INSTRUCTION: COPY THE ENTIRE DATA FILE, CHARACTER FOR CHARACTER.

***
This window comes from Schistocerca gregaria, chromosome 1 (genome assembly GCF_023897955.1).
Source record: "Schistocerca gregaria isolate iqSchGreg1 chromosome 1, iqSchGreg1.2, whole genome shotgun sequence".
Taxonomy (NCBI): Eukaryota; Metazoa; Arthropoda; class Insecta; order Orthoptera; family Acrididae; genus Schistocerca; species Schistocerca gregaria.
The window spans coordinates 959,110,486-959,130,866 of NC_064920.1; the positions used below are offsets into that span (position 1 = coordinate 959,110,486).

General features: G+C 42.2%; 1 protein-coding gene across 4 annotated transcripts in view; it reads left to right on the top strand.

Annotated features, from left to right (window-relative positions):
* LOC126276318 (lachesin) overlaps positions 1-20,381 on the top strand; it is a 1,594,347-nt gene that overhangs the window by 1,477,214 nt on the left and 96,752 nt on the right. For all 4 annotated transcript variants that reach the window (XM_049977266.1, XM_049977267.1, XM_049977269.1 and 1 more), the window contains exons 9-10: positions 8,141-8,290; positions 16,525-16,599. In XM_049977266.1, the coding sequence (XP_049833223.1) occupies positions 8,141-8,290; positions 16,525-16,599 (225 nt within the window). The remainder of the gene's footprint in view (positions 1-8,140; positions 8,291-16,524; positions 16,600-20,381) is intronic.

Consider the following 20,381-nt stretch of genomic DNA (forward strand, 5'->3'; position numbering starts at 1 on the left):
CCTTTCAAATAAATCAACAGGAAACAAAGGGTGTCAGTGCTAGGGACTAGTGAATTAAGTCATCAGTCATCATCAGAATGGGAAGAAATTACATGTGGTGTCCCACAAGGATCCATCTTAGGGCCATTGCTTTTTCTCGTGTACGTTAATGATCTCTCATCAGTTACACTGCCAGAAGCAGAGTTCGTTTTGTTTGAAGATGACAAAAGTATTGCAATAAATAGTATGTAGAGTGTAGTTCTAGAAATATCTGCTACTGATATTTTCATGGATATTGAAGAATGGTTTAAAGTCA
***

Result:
This window comes from Schistocerca gregaria, chromosome 1 (genome assembly GCF_023897955.1).
Source record: "Schistocerca gregaria isolate iqSchGreg1 chromosome 1, iqSchGreg1.2, whole genome shotgun sequence".
Taxonomy (NCBI): Eukaryota; Metazoa; Arthropoda; class Insecta; order Orthoptera; family Acrididae; genus Schistocerca; species Schistocerca gregaria.
The window spans coordinates 959,110,486-959,130,866 of NC_064920.1; the positions used below are offsets into that span (position 1 = coordinate 959,110,486).

General features: G+C 42.2%; 1 protein-coding gene across 4 annotated transcripts in view; it reads left to right on the top strand.

Annotated features, from left to right (window-relative positions):
* LOC126276318 (lachesin) overlaps positions 1-20,381 on the top strand; it is a 1,594,347-nt gene that overhangs the window by 1,477,214 nt on the left and 96,752 nt on the right. For all 4 annotated transcript variants that reach the window (XM_049977266.1, XM_049977267.1, XM_049977269.1 and 1 more), the window contains exons 9-10: positions 8,141-8,290; positions 16,525-16,599. In XM_049977266.1, the coding sequence (XP_049833223.1) occupies positions 8,141-8,290; positions 16,525-16,599 (225 nt within the window). The remainder of the gene's footprint in view (positions 1-8,140; positions 8,291-16,524; positions 16,600-20,381) is intronic.

Consider the following 20,381-nt stretch of genomic DNA (forward strand, 5'->3'; position numbering starts at 1 on the left):
CCTTTCAAATAAATCAACAGGAAACAAAGGGTGTCAGTGCTAGGGACTAGTGAATTAAGTCATCAGTCATCATCAGAATGGGAAGAAATTACATGTGGTGTCCCACAAGGATCCATCTTAGGGCCATTGCTTTTTCTCGTGTACGTTAATGATCTCTCATCAGTTACACTGCCAGAAGCAGAGTTCGTTTTGTTTGAAGATGACAAAAGTATTGCAATAAATAGTATGTAGAGTGTAGTTCTAGAAATATCTGCTACTGATATTTTCATGGATATTGAAGAATGGTTTAAAGTCA